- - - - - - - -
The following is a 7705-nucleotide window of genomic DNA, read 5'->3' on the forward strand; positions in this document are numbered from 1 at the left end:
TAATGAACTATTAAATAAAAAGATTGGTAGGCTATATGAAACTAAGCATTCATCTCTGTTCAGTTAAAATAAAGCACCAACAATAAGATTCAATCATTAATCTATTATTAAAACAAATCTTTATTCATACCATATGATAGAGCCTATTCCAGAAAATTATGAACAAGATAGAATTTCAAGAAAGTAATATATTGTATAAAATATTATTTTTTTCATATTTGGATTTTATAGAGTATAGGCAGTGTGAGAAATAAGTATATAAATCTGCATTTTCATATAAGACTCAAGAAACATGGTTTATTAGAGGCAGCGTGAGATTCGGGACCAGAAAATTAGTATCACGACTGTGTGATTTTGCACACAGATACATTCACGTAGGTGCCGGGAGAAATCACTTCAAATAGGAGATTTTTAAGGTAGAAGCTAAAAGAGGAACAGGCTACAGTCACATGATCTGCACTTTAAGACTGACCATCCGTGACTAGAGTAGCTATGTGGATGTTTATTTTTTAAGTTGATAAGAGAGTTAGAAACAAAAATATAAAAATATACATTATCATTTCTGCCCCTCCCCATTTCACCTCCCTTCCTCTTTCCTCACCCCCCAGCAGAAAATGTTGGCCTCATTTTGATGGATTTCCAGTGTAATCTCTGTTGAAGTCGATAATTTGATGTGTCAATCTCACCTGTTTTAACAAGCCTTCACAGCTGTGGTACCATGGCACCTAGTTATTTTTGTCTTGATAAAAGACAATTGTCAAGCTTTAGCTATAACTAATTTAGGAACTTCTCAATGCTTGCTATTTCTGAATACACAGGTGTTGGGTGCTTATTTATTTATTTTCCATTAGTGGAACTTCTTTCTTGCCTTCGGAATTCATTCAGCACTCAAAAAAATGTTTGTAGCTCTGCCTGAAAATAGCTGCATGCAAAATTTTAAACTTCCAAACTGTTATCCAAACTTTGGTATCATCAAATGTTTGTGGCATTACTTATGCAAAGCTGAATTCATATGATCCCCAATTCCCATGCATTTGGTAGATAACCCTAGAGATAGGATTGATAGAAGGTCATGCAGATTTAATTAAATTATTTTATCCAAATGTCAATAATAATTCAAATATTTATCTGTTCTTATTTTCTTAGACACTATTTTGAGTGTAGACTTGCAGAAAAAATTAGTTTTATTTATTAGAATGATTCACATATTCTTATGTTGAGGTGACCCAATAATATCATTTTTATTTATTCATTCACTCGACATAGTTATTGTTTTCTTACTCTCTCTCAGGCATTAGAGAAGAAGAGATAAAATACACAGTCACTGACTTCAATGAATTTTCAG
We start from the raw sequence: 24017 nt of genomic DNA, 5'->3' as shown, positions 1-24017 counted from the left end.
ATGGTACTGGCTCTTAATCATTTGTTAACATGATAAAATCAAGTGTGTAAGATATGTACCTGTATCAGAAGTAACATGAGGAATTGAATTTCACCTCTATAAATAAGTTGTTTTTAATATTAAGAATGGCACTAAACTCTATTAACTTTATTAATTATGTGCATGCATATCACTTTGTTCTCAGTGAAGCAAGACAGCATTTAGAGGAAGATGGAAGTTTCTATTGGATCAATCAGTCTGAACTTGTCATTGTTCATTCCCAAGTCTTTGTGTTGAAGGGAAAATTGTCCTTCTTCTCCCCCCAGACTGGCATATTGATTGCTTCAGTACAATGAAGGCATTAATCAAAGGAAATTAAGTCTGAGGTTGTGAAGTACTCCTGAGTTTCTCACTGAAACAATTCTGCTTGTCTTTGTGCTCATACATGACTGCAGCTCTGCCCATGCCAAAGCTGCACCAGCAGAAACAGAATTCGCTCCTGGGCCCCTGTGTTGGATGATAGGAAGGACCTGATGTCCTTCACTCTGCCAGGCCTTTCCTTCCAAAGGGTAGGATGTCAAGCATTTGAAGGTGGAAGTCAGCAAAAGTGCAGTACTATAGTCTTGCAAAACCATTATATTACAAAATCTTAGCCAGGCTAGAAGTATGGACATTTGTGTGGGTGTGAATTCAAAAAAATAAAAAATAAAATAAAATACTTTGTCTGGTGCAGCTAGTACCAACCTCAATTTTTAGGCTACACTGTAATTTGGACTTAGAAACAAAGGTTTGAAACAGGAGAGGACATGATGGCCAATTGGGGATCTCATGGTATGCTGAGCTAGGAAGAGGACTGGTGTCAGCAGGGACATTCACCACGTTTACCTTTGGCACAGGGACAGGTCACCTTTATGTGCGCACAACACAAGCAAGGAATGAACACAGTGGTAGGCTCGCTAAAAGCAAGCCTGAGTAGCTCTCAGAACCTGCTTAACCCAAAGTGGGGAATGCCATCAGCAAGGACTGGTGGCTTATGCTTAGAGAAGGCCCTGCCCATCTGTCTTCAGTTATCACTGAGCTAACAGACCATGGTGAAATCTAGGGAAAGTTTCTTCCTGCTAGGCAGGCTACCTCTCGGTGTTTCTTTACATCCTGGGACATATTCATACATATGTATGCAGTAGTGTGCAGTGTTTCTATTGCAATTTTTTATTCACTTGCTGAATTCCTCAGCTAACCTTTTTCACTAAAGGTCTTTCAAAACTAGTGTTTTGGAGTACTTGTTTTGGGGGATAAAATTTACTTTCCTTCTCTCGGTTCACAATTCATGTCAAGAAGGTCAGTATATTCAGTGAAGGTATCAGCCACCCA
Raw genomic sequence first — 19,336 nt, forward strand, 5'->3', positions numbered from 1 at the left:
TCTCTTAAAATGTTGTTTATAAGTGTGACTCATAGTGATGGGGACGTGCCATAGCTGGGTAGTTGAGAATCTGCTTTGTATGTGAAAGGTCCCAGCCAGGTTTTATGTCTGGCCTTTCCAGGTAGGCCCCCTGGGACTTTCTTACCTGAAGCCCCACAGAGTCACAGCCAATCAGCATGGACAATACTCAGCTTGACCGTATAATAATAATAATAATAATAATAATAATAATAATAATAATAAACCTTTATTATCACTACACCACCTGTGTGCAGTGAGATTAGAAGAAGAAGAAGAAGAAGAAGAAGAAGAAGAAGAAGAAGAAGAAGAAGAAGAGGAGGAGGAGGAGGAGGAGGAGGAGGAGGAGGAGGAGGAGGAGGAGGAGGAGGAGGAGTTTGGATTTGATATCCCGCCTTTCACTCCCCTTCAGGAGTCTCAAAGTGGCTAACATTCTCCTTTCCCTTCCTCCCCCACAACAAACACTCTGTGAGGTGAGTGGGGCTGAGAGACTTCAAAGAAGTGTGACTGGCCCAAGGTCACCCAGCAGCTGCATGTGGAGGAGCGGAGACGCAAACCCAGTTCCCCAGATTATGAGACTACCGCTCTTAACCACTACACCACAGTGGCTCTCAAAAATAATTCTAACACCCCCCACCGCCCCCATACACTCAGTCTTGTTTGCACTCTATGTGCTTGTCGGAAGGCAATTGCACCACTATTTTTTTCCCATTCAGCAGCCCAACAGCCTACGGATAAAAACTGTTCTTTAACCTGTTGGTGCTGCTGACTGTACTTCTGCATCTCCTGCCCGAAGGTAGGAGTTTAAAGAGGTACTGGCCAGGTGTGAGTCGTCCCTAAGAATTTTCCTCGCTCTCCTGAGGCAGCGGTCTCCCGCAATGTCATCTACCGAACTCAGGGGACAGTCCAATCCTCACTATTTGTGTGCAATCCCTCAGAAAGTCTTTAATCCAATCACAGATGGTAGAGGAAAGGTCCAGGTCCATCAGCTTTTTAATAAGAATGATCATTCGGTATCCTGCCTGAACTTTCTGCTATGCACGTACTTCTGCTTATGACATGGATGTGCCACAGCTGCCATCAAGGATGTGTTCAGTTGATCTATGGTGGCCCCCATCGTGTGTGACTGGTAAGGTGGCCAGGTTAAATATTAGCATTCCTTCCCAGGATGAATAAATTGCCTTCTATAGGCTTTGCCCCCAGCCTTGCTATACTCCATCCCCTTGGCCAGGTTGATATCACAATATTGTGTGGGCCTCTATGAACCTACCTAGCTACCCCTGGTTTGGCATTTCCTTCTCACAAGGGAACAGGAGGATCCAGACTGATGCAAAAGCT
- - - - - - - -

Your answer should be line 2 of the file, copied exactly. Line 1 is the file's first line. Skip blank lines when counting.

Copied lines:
TAATGAACTATTAAATAAAAAGATTGGTAGGCTATATGAAACTAAGCATTCATCTCTGTTCAGTTAAAATAAAGCACCAACAATAAGATTCAATCATTAATCTATTATTAAAACAAATCTTTATTCATACCATATGATAGAGCCTATTCCAGAAAATTATGAACAAGATAGAATTTCAAGAAAGTAATATATTGTATAAAATATTATTTTTTTCATATTTGGATTTTATAGAGTATAGGCAGTGTGAGAAATAAGTATATAAATCTGCATTTTCATATAAGACTCAAGAAACATGGTTTATTAGAGGCAGCGTGAGATTCGGGACCAGAAAATTAGTATCACGACTGTGTGATTTTGCACACAGATACATTCACGTAGGTGCCGGGAGAAATCACTTCAAATAGGAGATTTTTAAGGTAGAAGCTAAAAGAGGAACAGGCTACAGTCACATGATCTGCACTTTAAGACTGACCATCCGTGACTAGAGTAGCTATGTGGATGTTTATTTTTTAAGTTGATAAGAGAGTTAGAAACAAAAATATAAAAATATACATTATCATTTCTGCCCCTCCCCATTTCACCTCCCTTCCTCTTTCCTCACCCCCCAGCAGAAAATGTTGGCCTCATTTTGATGGATTTCCAGTGTAATCTCTGTTGAAGTCGATAATTTGATGTGTCAATCTCACCTGTTTTAACAAGCCTTCACAGCTGTGGTACCATGGCACCTAGTTATTTTTGTCTTGATAAAAGACAATTGTCAAGCTTTAGCTATAACTAATTTAGGAACTTCTCAATGCTTGCTATTTCTGAATACACAGGTGTTGGGTGCTTATTTATTTATTTTCCATTAGTGGAACTTCTTTCTTGCCTTCGGAATTCATTCAGCACTCAAAAAAATGTTTGTAGCTCTGCCTGAAAATAGCTGCATGCAAAATTTTAAACTTCCAAACTGTTATCCAAACTTTGGTATCATCAAATGTTTGTGGCATTACTTATGCAAAGCTGAATTCATATGATCCCCAATTCCCATGCATTTGGTAGATAACCCTAGAGATAGGATTGATAGAAGGTCATGCAGATTTAATTAAATTATTTTATCCAAATGTCAATAATAATTCAAATATTTATCTGTTCTTATTTTCTTAGACACTATTTTGAGTGTAGACTTGCAGAAAAAATTAGTTTTATTTATTAGAATGATTCACATATTCTTATGTTGAGGTGACCCAATAATATCATTTTTATTTATTCATTCACTCGACATAGTTATTGTTTTCTTACTCTCTCTCAGGCATTAGAGAAGAAGAGATAAAATACACAGTCACTGACTTCAATGAATTTTCAG